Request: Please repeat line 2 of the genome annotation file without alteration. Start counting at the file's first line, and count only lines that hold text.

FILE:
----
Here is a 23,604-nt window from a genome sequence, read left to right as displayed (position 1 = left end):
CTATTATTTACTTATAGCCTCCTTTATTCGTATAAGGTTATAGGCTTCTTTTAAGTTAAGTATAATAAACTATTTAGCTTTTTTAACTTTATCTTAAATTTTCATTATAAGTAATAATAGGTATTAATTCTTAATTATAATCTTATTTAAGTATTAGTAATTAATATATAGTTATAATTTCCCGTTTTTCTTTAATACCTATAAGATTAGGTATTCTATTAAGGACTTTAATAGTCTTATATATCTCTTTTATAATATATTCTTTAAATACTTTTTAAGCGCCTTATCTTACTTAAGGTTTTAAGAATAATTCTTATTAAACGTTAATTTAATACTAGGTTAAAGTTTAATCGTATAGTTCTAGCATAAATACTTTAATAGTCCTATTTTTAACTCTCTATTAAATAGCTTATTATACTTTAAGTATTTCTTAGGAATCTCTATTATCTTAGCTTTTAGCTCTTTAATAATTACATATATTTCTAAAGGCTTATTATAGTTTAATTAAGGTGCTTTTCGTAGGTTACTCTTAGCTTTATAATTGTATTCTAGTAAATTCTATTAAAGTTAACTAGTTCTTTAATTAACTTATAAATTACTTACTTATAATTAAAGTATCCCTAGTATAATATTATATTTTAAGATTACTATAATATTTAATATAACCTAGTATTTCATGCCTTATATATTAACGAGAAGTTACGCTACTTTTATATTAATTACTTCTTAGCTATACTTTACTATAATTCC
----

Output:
CTATTATTTACTTATAGCCTCCTTTATTCGTATAAGGTTATAGGCTTCTTTTAAGTTAAGTATAATAAACTATTTAGCTTTTTTAACTTTATCTTAAATTTTCATTATAAGTAATAATAGGTATTAATTCTTAATTATAATCTTATTTAAGTATTAGTAATTAATATATAGTTATAATTTCCCGTTTTTCTTTAATACCTATAAGATTAGGTATTCTATTAAGGACTTTAATAGTCTTATATATCTCTTTTATAATATATTCTTTAAATACTTTTTAAGCGCCTTATCTTACTTAAGGTTTTAAGAATAATTCTTATTAAACGTTAATTTAATACTAGGTTAAAGTTTAATCGTATAGTTCTAGCATAAATACTTTAATAGTCCTATTTTTAACTCTCTATTAAATAGCTTATTATACTTTAAGTATTTCTTAGGAATCTCTATTATCTTAGCTTTTAGCTCTTTAATAATTACATATATTTCTAAAGGCTTATTATAGTTTAATTAAGGTGCTTTTCGTAGGTTACTCTTAGCTTTATAATTGTATTCTAGTAAATTCTATTAAAGTTAACTAGTTCTTTAATTAACTTATAAATTACTTACTTATAATTAAAGTATCCCTAGTATAATATTATATTTTAAGATTACTATAATATTTAATATAACCTAGTATTTCATGCCTTATATATTAACGAGAAGTTACGCTACTTTTATATTAATTACTTCTTAGCTATACTTTACTATAATTCC